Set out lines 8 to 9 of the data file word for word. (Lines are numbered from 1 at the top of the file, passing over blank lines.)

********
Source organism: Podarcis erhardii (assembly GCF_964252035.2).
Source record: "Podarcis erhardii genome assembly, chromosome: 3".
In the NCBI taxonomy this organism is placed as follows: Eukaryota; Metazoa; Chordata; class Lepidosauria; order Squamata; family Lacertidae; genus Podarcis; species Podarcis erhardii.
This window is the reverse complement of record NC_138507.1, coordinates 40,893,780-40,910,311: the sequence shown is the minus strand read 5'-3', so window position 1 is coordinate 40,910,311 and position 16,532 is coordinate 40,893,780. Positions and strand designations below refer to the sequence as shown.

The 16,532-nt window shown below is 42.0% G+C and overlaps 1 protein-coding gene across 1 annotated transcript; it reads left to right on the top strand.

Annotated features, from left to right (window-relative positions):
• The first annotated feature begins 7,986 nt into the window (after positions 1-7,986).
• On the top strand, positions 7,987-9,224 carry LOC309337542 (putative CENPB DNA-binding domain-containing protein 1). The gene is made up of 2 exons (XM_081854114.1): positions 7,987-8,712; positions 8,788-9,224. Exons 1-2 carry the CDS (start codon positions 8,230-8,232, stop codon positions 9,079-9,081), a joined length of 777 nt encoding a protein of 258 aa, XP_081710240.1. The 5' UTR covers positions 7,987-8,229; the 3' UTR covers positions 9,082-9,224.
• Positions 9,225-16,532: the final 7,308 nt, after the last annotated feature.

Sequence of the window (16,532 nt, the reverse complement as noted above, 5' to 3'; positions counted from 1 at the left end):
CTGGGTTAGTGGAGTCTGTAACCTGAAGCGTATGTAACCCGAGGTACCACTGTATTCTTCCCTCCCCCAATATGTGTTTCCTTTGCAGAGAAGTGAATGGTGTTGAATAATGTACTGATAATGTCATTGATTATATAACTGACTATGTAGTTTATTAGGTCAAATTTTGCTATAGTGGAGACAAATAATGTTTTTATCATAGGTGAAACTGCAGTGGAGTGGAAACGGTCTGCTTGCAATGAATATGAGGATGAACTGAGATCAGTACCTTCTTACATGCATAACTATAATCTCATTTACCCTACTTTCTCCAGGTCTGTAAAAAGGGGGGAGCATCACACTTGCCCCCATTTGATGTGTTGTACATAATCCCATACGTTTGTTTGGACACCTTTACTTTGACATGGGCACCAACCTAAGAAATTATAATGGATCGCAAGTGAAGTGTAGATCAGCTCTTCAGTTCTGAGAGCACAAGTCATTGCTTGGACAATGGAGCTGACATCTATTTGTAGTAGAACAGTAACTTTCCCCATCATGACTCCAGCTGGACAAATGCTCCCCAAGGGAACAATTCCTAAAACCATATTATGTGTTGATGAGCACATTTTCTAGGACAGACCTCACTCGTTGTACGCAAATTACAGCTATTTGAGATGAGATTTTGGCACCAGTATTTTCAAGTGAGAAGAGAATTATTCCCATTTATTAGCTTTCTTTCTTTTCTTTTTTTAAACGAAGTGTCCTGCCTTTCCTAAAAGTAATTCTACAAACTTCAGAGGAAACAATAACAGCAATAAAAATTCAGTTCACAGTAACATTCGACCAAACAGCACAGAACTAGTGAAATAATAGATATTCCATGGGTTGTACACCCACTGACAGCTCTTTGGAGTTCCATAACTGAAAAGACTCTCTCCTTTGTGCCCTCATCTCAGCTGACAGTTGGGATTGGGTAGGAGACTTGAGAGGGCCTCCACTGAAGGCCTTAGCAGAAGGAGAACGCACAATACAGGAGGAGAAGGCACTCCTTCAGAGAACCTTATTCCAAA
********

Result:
• On the top strand, positions 7,987-9,224 carry LOC309337542 (putative CENPB DNA-binding domain-containing protein 1). The gene is made up of 2 exons (XM_081854114.1): positions 7,987-8,712; positions 8,788-9,224. Exons 1-2 carry the CDS (start codon positions 8,230-8,232, stop codon positions 9,079-9,081), a joined length of 777 nt encoding a protein of 258 aa, XP_081710240.1. The 5' UTR covers positions 7,987-8,229; the 3' UTR covers positions 9,082-9,224.
• Positions 9,225-16,532: the final 7,308 nt, after the last annotated feature.